Is Reusing Wastewater a Cure for Oklahoma’s Water Woes?
The multi-year drought gripping Oklahoma has intensified concerns over the declining water supply in various regions throughout the state. According to the Oklahoma Comprehensive Water Plan, the state’s projected demand for water will increase by 28 percent in less than 50 years. Many cities have implemented mandatory water conservation measures and, in 2012, the state legislature adopted the Water for 2060 Act that establishes a statewide goal of consuming no more water in the year 2060 than is consumed now. But are conservation measures enough to shore up the dwindling water supply?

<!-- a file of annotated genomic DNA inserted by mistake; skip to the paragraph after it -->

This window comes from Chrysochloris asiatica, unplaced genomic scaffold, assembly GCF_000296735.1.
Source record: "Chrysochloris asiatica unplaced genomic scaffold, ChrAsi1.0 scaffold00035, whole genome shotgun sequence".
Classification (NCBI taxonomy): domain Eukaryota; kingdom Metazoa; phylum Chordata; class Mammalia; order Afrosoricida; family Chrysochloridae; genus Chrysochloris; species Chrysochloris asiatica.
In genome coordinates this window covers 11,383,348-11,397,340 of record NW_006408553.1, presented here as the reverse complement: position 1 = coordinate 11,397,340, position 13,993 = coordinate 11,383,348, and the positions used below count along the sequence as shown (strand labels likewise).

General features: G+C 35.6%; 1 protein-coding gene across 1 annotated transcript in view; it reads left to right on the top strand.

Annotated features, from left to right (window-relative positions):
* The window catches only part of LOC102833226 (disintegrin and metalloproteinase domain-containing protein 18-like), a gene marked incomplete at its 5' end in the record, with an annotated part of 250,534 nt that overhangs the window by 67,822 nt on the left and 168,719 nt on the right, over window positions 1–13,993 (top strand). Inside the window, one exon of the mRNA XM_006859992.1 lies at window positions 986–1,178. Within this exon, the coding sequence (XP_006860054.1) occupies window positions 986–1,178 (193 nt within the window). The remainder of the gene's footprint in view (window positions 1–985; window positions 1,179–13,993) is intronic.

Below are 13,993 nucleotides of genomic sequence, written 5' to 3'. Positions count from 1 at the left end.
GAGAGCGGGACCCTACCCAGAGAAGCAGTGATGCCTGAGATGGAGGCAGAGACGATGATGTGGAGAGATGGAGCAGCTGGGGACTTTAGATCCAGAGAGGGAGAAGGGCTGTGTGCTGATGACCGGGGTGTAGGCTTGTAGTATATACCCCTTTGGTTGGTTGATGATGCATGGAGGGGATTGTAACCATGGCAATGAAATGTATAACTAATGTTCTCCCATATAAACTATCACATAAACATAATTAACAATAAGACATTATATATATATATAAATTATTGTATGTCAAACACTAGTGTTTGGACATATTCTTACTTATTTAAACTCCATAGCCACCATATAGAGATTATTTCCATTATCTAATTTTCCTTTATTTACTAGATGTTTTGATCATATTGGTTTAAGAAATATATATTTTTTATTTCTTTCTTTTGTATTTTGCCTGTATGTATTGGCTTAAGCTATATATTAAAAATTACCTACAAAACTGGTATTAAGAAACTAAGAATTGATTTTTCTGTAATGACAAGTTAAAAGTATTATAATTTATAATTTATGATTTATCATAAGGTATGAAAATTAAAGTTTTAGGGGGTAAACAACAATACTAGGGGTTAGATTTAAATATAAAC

Some Oklahoma lawmakers believe that a potential answer to our state’s water problems could lie in the reuse of treated wastewater. State Representatives Scott Martin and Rob Standridge have introduced SB 1187 that would direct the Oklahoma Water Resources Board and the Department of Environmental Quality to facilitate the development of water reuse projects through the agencies’ permitting processes. The legislation has passed the Senate floor in its final format and is moving on to the House. Read more in a recent article from StateImpact Oklahoma.